Learning how to balance design and training

January 28, 2016

The USABLE team is halfway through our Tool Feedback Training process, and the first two TFTs were hugely informative. We worked with groups doing amazing work while facing widely different challenges; including censorship, targeted malware, and situations where digital security problems can become physical security ones.

One of the concerns we had going in to this process was balancing the digital security training for the participants with human-centered design exercises, which is why we spent so much time working through this during our Security and Design Workshop.

In both trainings however, the participants not only responded enthusiastically to the design exercises we conducted, but expressed ongoing interest in applying design thinking to their project work. The design-centric agenda items have actually meshed well with the digital security curricula, engaging participants in the design process, creating users personas, and supporting the tool developers in coming up with prototyped design changes. We’ll post soon on building user testing directly in to the training process.

The dSchool’s Wallet Exercise has been very useful as a short, fun way to get into the mindset of design, as it leads you through a series of thought, listening, and feedback exercises with a partner. It - along with many of the other design exercises – creates a great icebreaker effect by putting everyone on the same level as they work through a problem.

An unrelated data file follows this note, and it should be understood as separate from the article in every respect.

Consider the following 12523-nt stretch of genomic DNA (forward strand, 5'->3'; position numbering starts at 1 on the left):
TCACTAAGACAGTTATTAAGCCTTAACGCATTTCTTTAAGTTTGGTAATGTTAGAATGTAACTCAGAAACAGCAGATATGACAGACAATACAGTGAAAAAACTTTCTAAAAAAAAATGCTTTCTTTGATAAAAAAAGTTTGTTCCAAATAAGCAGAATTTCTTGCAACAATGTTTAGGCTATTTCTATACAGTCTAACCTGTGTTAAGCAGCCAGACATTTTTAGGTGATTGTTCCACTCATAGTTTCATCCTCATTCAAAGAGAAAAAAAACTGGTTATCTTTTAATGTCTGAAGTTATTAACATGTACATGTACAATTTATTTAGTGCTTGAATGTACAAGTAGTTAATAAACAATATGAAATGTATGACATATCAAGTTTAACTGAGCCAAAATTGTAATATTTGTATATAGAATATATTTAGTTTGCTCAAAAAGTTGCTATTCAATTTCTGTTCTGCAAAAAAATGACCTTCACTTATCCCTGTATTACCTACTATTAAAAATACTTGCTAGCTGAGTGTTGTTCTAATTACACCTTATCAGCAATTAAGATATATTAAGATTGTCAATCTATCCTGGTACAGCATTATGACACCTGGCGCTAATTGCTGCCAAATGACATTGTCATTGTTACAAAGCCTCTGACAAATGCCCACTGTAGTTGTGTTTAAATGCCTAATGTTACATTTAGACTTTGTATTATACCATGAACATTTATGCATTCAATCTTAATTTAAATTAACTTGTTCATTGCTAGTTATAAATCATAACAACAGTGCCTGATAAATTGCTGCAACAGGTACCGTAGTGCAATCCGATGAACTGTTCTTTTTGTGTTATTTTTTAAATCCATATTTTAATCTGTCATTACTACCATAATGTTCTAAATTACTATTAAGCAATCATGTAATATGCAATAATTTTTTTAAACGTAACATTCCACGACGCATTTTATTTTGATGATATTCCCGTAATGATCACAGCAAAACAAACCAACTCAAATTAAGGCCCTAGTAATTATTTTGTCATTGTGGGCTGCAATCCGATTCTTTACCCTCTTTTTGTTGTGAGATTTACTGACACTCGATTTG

We’ve updated the TFT schedule to better reflect how these first TFTs went - you’ll see a back-and-forth between threat modeling, design exercises, and tool trainings.

Day Description
  • Project Overview and Introduction to Design
  • Experience sharing: "A Day in the Life"
  • Threat modeling introduction
  • Digital security overview
  • Design exercises: "The Wallet Project"
  • Persona creation and discussions about risks and tools
  • Digital security tool training with participant observation feedback
  • Defining expectations and requirements for digital security tools
  • Digital security tool training with user testing observation and participant feedback
  • Further digital security training (depending on scope and complexity of tools)
  • Review tool experience from a design perspective
  • Open discussion around digital security needs
  • Roadmap and prioritization of challenges
  • Finalize user personas

Indeed, the integration of thinking through how a tool works – and how it could be improved – deepened both TFTs. These opened discussions around how the tools interact with the risks that each group faced, and what features were most important for them to filter their choice of tools on. The second group even built their “top 10” (well, 14) ranked list of features around secure communication tools:

  1. Usable; fast and easy to set up
  2. Cross-platform, mobile
  3. Works on slow connections
  4. Secure by default
  5. Tool is consistently updated
  6. Sync across devices?
  7. Provider cannot read messages / metadata
  8. File transfer
  9. Offline support
  10. Open code
  11. Code Audits
  12. Perfect Forward Secrecy
  13. Documentation
  14. Localization

A good reminder that usability is security.